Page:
'Historically, we may regard materialism as a system of dogma set up to combat orthodox dogma...Accordingly we find that, as ancient orthodoxies disintegrate, materialism more and more gives way to scepticism.'

- Bertrand Russell


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  • Typoz
That's an interesting article. I liked the part about the ‘smoke language’ where the fire is only a signal to others to 'tune in', rather than the message itself.

Some of those things must be fairly common even among modern societies. For years I've used some form of mind-contact to guide my activities, it is something very practical. I don't think I would be alone or unique in this, my guess is it is widespread, maybe ordinary. Though I do think some of those tribal traditions must have a richer and more complete understanding.

In this part of the article, Jung is discussed:
Quote:In the context of the problem of the unconscious, let us consider one of Jung’s most vivid dreams:

    I was in a house I did not know, which had two stories. It was “my house.” I found myself in the upper story, where there was a kind of salon furnished with fine old pieces in Rococo style. On the walls hung a number of precious old paintings. I wondered that this should be my house, and thought, “Not bad.” But then it occurred to me that I did not know what the lower floor looked like. Descending the stairs, I reached the ground floor. There everything was much older, and I realized that this part of the house must date from about the fifteenth or sixteenth century. The furnishings were medieval; the floors were of red brick. Everywhere it was rather dark. I went from one room to another, thinking, “Now I really must explore the whole house.” I came upon a heavy door and opened it. Beyond it, I discovered a stone stairway that led down into the cellar. Descending again, I found myself in a beautifully vaulted room which looked exceedingly ancient. Examining the walls, I discovered layers of brick among the ordinary stone blocks, and chips of brick in the mortar. As soon as I saw this, I knew that the walls dated from Roman times. My interest by now was intense. I looked more closely at the floor. It was of stone slabs, and in one of these I discovered a ring. When I pulled it, the stone slab lifted, and again I saw a stairway of narrow stone steps leading down into the depths. These, too, I descended, and entered a low cave cut into the rock. Thick dust lay on the floor, and in the dust were scattered bones and broken pottery, like remains of a primitive culture. I discovered two human skulls, obviously very old and half disintegrated. Then I awoke [15].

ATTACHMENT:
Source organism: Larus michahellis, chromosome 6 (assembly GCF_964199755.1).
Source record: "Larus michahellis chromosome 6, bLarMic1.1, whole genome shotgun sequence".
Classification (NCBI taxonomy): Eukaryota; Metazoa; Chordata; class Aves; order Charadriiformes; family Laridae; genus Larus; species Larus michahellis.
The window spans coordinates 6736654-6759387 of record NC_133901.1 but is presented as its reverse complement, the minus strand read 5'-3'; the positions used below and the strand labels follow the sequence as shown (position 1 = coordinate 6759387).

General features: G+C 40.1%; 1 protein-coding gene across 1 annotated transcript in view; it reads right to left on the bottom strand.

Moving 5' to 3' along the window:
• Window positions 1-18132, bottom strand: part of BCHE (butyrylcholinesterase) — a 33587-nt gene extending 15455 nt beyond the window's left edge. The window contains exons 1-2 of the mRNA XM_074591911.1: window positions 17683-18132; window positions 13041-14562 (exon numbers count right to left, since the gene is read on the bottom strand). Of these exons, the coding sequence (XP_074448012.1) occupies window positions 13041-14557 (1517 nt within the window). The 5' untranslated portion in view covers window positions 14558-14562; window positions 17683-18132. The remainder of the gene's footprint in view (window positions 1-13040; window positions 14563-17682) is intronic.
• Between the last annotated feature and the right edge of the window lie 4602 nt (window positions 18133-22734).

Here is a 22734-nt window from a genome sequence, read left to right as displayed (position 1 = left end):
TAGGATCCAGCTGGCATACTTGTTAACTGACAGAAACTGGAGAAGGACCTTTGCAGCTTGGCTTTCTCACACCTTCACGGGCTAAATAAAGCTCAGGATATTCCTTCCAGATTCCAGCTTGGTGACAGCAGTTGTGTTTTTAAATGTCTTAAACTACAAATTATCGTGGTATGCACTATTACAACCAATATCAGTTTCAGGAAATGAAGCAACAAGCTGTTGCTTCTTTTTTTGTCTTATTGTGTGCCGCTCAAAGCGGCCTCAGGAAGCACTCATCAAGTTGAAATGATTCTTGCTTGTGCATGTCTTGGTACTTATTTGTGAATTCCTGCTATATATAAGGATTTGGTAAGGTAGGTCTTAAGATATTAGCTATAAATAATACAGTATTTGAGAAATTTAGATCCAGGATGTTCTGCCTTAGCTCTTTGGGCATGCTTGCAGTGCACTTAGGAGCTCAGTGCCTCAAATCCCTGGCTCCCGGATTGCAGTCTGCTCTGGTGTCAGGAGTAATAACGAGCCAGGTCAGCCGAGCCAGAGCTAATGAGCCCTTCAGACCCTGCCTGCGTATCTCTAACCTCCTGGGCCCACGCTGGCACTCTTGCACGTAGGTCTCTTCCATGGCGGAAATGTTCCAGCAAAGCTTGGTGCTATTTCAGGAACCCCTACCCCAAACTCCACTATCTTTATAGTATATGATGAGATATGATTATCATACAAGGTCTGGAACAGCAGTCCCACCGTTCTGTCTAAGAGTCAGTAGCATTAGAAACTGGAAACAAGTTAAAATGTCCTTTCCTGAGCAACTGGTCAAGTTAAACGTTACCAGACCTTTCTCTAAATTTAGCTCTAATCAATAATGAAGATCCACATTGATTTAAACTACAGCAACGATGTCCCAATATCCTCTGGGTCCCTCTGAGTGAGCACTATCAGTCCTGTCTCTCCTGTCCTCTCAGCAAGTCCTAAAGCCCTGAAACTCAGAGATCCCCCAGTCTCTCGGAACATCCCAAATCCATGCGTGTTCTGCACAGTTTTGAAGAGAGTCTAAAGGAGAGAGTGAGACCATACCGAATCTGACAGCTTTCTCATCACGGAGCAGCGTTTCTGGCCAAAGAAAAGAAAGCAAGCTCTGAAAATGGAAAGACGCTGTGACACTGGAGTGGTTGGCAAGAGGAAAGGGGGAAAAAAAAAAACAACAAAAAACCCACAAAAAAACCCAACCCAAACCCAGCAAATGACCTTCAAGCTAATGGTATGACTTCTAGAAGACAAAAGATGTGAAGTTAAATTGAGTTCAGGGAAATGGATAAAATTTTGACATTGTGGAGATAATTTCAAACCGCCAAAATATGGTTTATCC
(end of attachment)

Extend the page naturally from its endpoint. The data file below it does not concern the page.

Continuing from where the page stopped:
My thoughts on reading that was that it resembled a past-life regression through multiple lifetimes, though not  in every respect.
(This post was last modified: 2021-06-26, 11:33 AM by Typoz.)